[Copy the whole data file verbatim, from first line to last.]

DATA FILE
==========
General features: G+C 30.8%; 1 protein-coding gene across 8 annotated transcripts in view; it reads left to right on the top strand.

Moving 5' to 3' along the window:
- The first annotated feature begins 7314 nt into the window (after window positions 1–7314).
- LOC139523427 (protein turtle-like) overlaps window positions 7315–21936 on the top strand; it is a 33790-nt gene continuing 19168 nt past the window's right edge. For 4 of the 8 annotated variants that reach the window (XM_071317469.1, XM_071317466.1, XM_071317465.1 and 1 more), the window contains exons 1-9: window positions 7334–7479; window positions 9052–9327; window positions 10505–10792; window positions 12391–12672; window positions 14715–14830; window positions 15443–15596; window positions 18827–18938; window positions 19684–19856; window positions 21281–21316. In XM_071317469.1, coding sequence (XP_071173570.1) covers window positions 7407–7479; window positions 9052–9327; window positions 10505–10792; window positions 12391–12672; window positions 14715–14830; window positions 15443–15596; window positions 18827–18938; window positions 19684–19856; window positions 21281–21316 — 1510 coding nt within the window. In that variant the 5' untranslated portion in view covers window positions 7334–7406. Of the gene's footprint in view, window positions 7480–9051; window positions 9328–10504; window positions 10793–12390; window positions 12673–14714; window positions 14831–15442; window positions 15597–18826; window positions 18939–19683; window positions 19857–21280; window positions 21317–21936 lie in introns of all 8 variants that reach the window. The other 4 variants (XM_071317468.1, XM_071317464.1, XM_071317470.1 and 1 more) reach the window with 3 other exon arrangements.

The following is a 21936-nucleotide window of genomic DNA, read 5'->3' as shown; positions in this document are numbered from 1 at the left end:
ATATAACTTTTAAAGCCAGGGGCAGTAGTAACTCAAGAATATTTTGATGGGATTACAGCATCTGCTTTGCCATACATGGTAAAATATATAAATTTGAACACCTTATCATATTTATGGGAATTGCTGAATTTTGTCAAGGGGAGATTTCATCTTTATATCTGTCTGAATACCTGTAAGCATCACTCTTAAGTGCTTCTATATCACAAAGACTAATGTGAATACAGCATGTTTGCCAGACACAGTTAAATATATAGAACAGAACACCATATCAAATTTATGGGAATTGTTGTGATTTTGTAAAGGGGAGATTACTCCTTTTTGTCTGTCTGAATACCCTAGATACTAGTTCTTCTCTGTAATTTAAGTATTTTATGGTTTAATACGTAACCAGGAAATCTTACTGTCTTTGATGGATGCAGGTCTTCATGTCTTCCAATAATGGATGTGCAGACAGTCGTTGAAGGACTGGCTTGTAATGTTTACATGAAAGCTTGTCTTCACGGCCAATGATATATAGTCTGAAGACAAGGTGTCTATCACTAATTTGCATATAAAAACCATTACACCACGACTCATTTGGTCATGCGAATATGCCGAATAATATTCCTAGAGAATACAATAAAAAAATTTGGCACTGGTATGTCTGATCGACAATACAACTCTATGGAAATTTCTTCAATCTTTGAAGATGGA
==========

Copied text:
General features: G+C 30.8%; 1 protein-coding gene across 8 annotated transcripts in view; it reads left to right on the top strand.

Moving 5' to 3' along the window:
- The first annotated feature begins 7314 nt into the window (after window positions 1–7314).
- LOC139523427 (protein turtle-like) overlaps window positions 7315–21936 on the top strand; it is a 33790-nt gene continuing 19168 nt past the window's right edge. For 4 of the 8 annotated variants that reach the window (XM_071317469.1, XM_071317466.1, XM_071317465.1 and 1 more), the window contains exons 1-9: window positions 7334–7479; window positions 9052–9327; window positions 10505–10792; window positions 12391–12672; window positions 14715–14830; window positions 15443–15596; window positions 18827–18938; window positions 19684–19856; window positions 21281–21316. In XM_071317469.1, coding sequence (XP_071173570.1) covers window positions 7407–7479; window positions 9052–9327; window positions 10505–10792; window positions 12391–12672; window positions 14715–14830; window positions 15443–15596; window positions 18827–18938; window positions 19684–19856; window positions 21281–21316 — 1510 coding nt within the window. In that variant the 5' untranslated portion in view covers window positions 7334–7406. Of the gene's footprint in view, window positions 7480–9051; window positions 9328–10504; window positions 10793–12390; window positions 12673–14714; window positions 14831–15442; window positions 15597–18826; window positions 18939–19683; window positions 19857–21280; window positions 21317–21936 lie in introns of all 8 variants that reach the window. The other 4 variants (XM_071317468.1, XM_071317464.1, XM_071317470.1 and 1 more) reach the window with 3 other exon arrangements.

The following is a 21936-nucleotide window of genomic DNA, read 5'->3' as shown; positions in this document are numbered from 1 at the left end:
ATATAACTTTTAAAGCCAGGGGCAGTAGTAACTCAAGAATATTTTGATGGGATTACAGCATCTGCTTTGCCATACATGGTAAAATATATAAATTTGAACACCTTATCATATTTATGGGAATTGCTGAATTTTGTCAAGGGGAGATTTCATCTTTATATCTGTCTGAATACCTGTAAGCATCACTCTTAAGTGCTTCTATATCACAAAGACTAATGTGAATACAGCATGTTTGCCAGACACAGTTAAATATATAGAACAGAACACCATATCAAATTTATGGGAATTGTTGTGATTTTGTAAAGGGGAGATTACTCCTTTTTGTCTGTCTGAATACCCTAGATACTAGTTCTTCTCTGTAATTTAAGTATTTTATGGTTTAATACGTAACCAGGAAATCTTACTGTCTTTGATGGATGCAGGTCTTCATGTCTTCCAATAATGGATGTGCAGACAGTCGTTGAAGGACTGGCTTGTAATGTTTACATGAAAGCTTGTCTTCACGGCCAATGATATATAGTCTGAAGACAAGGTGTCTATCACTAATTTGCATATAAAAACCATTACACCACGACTCATTTGGTCATGCGAATATGCCGAATAATATTCCTAGAGAATACAATAAAAAAATTTGGCACTGGTATGTCTGATCGACAATACAACTCTATGGAAATTTCTTCAATCTTTGAAGATGGA